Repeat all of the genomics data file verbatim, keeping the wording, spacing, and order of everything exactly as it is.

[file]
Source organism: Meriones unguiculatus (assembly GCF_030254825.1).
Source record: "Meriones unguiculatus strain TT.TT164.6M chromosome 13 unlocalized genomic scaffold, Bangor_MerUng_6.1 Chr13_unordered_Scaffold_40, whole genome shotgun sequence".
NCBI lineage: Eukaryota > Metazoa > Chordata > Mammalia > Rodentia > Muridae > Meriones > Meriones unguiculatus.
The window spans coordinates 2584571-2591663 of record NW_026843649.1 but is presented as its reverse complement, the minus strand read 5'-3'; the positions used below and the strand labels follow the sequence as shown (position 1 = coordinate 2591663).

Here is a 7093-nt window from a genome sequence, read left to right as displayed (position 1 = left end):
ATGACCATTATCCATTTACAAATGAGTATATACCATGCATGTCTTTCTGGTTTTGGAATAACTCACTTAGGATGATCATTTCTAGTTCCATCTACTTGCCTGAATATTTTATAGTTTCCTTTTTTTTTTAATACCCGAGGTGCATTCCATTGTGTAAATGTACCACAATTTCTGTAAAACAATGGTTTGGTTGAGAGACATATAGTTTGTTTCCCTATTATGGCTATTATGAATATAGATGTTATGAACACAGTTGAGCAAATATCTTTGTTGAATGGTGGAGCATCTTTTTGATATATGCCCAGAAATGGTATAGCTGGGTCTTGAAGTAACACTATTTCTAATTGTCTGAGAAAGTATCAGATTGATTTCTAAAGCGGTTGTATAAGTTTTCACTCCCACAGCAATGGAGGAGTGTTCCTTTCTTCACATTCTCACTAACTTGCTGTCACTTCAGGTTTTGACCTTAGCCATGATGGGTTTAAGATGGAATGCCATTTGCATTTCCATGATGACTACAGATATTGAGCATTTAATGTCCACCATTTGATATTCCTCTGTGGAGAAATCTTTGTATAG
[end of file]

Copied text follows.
Source organism: Meriones unguiculatus (assembly GCF_030254825.1).
Source record: "Meriones unguiculatus strain TT.TT164.6M chromosome 13 unlocalized genomic scaffold, Bangor_MerUng_6.1 Chr13_unordered_Scaffold_40, whole genome shotgun sequence".
NCBI lineage: Eukaryota > Metazoa > Chordata > Mammalia > Rodentia > Muridae > Meriones > Meriones unguiculatus.
The window spans coordinates 2584571-2591663 of record NW_026843649.1 but is presented as its reverse complement, the minus strand read 5'-3'; the positions used below and the strand labels follow the sequence as shown (position 1 = coordinate 2591663).

Here is a 7093-nt window from a genome sequence, read left to right as displayed (position 1 = left end):
ATGACCATTATCCATTTACAAATGAGTATATACCATGCATGTCTTTCTGGTTTTGGAATAACTCACTTAGGATGATCATTTCTAGTTCCATCTACTTGCCTGAATATTTTATAGTTTCCTTTTTTTTTTAATACCCGAGGTGCATTCCATTGTGTAAATGTACCACAATTTCTGTAAAACAATGGTTTGGTTGAGAGACATATAGTTTGTTTCCCTATTATGGCTATTATGAATATAGATGTTATGAACACAGTTGAGCAAATATCTTTGTTGAATGGTGGAGCATCTTTTTGATATATGCCCAGAAATGGTATAGCTGGGTCTTGAAGTAACACTATTTCTAATTGTCTGAGAAAGTATCAGATTGATTTCTAAAGCGGTTGTATAAGTTTTCACTCCCACAGCAATGGAGGAGTGTTCCTTTCTTCACATTCTCACTAACTTGCTGTCACTTCAGGTTTTGACCTTAGCCATGATGGGTTTAAGATGGAATGCCATTTGCATTTCCATGATGACTACAGATATTGAGCATTTAATGTCCACCATTTGATATTCCTCTGTGGAGAAATCTTTGTATAG